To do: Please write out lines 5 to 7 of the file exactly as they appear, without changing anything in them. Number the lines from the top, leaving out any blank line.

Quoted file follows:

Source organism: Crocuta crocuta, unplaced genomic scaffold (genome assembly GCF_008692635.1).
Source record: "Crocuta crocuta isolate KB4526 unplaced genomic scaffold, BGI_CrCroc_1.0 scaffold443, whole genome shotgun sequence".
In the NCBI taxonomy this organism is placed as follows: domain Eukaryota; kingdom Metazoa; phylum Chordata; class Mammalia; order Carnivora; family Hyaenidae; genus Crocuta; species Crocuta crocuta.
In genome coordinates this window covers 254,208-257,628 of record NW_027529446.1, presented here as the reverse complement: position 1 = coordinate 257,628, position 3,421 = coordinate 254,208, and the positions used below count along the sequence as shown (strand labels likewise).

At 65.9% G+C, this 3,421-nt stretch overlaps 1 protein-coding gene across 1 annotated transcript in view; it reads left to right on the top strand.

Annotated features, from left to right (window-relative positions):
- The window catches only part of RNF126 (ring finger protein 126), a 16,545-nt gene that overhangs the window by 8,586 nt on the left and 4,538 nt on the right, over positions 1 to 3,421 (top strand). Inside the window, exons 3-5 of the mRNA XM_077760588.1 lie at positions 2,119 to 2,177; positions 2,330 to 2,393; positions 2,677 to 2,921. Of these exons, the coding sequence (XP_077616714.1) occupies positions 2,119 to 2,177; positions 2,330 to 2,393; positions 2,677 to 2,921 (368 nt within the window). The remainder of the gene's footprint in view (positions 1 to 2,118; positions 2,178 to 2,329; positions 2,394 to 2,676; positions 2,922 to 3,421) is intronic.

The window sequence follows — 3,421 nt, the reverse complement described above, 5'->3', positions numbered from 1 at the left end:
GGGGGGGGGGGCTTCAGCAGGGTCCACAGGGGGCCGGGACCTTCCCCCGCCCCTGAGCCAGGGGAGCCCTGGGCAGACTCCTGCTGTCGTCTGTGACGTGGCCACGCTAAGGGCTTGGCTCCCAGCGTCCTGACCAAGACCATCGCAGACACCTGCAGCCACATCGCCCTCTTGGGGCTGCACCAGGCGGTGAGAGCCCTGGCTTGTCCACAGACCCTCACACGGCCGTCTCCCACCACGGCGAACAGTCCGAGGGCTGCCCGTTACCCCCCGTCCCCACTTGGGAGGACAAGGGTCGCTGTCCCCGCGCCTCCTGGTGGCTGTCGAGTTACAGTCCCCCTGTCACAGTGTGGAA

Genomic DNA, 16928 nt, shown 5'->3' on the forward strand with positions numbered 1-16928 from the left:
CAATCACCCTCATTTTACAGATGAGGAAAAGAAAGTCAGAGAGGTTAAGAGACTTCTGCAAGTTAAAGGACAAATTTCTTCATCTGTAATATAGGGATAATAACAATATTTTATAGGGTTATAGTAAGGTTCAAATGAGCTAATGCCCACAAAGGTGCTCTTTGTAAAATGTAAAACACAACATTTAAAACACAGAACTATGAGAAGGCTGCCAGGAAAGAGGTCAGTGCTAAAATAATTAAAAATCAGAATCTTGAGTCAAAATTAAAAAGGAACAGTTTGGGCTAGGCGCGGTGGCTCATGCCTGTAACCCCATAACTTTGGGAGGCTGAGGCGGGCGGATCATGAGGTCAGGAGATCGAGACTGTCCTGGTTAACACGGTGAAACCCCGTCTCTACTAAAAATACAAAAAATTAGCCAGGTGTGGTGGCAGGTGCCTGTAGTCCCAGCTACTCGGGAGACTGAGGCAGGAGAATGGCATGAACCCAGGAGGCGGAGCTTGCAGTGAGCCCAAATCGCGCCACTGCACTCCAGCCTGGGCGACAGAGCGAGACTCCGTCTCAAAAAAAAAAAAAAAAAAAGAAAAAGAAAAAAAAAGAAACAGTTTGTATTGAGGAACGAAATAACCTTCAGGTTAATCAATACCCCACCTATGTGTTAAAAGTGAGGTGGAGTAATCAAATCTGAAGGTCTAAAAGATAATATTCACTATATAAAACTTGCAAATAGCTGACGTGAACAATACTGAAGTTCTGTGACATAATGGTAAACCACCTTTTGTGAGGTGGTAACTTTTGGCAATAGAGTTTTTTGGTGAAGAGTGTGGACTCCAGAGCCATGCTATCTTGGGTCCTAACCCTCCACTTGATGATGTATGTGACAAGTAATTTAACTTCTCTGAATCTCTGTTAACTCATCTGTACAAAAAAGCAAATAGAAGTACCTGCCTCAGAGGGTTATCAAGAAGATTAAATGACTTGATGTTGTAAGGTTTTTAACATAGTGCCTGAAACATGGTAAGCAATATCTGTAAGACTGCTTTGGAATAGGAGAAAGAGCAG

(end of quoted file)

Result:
At 65.9% G+C, this 3,421-nt stretch overlaps 1 protein-coding gene across 1 annotated transcript in view; it reads left to right on the top strand.

Annotated features, from left to right (window-relative positions):
- The window catches only part of RNF126 (ring finger protein 126), a 16,545-nt gene that overhangs the window by 8,586 nt on the left and 4,538 nt on the right, over positions 1 to 3,421 (top strand). Inside the window, exons 3-5 of the mRNA XM_077760588.1 lie at positions 2,119 to 2,177; positions 2,330 to 2,393; positions 2,677 to 2,921. Of these exons, the coding sequence (XP_077616714.1) occupies positions 2,119 to 2,177; positions 2,330 to 2,393; positions 2,677 to 2,921 (368 nt within the window). The remainder of the gene's footprint in view (positions 1 to 2,118; positions 2,178 to 2,329; positions 2,394 to 2,676; positions 2,922 to 3,421) is intronic.